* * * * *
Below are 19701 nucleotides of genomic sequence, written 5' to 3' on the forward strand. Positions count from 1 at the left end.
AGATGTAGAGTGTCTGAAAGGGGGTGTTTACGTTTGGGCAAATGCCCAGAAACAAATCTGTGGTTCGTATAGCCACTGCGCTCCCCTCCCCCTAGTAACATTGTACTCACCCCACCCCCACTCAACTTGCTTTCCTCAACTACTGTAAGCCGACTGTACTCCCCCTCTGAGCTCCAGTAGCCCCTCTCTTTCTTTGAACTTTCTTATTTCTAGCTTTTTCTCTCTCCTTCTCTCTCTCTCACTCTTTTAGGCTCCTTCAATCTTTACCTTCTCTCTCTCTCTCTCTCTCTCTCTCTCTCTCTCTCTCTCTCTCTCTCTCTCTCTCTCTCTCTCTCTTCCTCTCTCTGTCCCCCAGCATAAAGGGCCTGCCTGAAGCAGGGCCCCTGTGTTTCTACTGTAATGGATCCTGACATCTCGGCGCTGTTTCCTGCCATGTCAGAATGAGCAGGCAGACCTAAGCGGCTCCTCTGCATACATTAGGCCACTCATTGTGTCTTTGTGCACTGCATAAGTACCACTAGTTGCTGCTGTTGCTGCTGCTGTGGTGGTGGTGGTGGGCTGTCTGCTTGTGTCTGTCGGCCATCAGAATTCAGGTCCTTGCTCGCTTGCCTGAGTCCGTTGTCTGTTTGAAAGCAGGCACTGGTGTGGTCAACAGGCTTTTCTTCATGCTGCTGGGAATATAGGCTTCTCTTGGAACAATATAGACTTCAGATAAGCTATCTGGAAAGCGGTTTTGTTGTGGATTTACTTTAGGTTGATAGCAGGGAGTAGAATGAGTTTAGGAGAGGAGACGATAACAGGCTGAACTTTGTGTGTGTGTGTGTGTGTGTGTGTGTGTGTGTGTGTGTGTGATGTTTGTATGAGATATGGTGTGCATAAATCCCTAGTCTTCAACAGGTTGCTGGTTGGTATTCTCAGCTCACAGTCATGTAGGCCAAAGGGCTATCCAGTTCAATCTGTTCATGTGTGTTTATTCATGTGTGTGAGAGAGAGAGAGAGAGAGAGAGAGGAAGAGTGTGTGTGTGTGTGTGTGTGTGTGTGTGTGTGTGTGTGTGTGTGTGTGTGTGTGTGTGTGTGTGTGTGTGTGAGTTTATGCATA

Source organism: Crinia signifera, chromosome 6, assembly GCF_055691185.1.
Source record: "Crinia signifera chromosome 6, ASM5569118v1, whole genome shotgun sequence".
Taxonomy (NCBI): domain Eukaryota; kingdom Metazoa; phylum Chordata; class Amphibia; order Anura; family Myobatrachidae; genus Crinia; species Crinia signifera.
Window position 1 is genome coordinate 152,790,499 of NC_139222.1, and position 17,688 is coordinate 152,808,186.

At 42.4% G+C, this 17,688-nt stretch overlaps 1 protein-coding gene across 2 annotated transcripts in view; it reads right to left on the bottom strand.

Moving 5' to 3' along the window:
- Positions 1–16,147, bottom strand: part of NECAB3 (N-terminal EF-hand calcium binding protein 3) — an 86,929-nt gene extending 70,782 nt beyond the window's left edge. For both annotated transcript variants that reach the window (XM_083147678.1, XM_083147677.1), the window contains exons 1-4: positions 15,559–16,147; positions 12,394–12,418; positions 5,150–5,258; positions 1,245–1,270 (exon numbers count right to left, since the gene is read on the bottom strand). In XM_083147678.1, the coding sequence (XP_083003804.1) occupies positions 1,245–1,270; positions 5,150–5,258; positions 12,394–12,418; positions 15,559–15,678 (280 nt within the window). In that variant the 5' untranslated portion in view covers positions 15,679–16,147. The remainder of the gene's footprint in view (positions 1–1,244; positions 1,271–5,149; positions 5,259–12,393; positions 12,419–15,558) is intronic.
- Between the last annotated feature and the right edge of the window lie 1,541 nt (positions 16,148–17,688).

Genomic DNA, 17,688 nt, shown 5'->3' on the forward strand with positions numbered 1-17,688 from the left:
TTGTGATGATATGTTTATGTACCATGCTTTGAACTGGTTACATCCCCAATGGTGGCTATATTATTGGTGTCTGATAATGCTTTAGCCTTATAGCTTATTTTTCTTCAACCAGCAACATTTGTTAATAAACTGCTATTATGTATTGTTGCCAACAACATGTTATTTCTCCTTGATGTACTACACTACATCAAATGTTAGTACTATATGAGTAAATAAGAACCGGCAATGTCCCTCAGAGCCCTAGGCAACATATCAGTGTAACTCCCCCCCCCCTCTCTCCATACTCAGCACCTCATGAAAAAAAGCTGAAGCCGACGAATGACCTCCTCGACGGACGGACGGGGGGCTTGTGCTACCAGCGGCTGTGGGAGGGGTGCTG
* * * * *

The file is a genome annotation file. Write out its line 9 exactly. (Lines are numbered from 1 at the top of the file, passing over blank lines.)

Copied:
- Positions 1–16,147, bottom strand: part of NECAB3 (N-terminal EF-hand calcium binding protein 3) — an 86,929-nt gene extending 70,782 nt beyond the window's left edge. For both annotated transcript variants that reach the window (XM_083147678.1, XM_083147677.1), the window contains exons 1-4: positions 15,559–16,147; positions 12,394–12,418; positions 5,150–5,258; positions 1,245–1,270 (exon numbers count right to left, since the gene is read on the bottom strand). In XM_083147678.1, the coding sequence (XP_083003804.1) occupies positions 1,245–1,270; positions 5,150–5,258; positions 12,394–12,418; positions 15,559–15,678 (280 nt within the window). In that variant the 5' untranslated portion in view covers positions 15,679–16,147. The remainder of the gene's footprint in view (positions 1–1,244; positions 1,271–5,149; positions 5,259–12,393; positions 12,419–15,558) is intronic.